hone --- [noun] A sharpening stone with a very fine grit, used to put the final touch on a sharp edge, or to remove very fine burrs from such an edge.
hone --- [verb] To make the final step in sharpening a knife or chisel or other thin cutting edge, by rubbing it repeatedly at a sharp angle against a very fine grit stone or a leather strop. This removes any burr created in the grinding and brings the blade to a final degree of sharpness. See also grind / hone / polish.

honed --- see hone (verb form)

honeycomb --- Internal splitting or collapse, often not visible at the wood surface, that develops as a drying defect. It is caused by internal stresses or by the closing of surface checks during drying. In extreme form, it can produce an internal structure, seen when crosscutting a plank, that somewhat resembles an actual honeycomb (the geometric hexagonal kind made by made by honeybees) and it is sometimes evidenced by a surface depression (in the case of collapse) on the face of a plank.

honing --- see hone [verb]

hook --- A metal rod, threaded on one end and bent on the other end into a shape that depends on the use. Common types:

hook and eye --- synonymous with gate hook

hook gate --- synonymous with sizing tool

horizontal face cut --- The first of the two cuts of a facing cut when felling a tree. This is, as the name implies, a horizontal cut, and its depth is at least 1/3 the diameter of the tree.

horizontally laminated timber --- Laminated timber designed to resist bending loads applied perpendicular to the wide face of the laminations. For vertical loads, this means that the wide face runs horizontally.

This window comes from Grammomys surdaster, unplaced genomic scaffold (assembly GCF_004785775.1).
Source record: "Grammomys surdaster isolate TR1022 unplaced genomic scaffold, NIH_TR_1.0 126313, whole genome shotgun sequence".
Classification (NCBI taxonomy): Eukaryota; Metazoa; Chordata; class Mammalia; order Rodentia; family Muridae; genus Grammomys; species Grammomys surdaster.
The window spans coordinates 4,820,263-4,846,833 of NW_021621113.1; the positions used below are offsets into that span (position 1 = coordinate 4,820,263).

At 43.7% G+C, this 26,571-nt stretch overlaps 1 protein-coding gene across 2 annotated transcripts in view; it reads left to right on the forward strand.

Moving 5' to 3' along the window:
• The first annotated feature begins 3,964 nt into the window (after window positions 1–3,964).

horizontally wedged mortise and tenon --- This is a tusked mortise and tenon but with the wedge going sideways instead of up and down, due to the grain orientation of the piece that accepts the wedge. Wedges should always be placed such that they exert force in a longitudinal direction relative to the grain of the piece of wood accepting them, otherwise they may well cause a split in that piece. Note that the cutout for the wedge is angled at the outer edge at the same angle as the angle on the wedge, so that the wedge force is distributed evenly. Note also that the inner edge of the cutout is recessed from the face that the wedge pressure is on because otherwise the wedge would not exert any pulling force on the piece that is receiving it. Examples:

horizontal shear --- The measure of the resistance of the shearing stress along the longitudinal axis of a piece of wood. For example, when a load is applied in the middle of a plank that is supported at each end, the plank tends to bend downward in the middle and there is a stress over each support that tends to slide the fibers across each other horizontally inside the plank. The internal force that resists this action is the horizontal shear strength of the wood.

horn --- waste wood left on a workpiece to support the end of a mortise or spindle turning while it is being cut or turned. The horn acts as a support while the piece is being cut or turned and possibly also while it is being put into use, but which is ultimately removed from the final piece by cutting/sanding. I have also seen the term used to describe extended door or window stiles designed to protect the corners from being damaged prior to final use.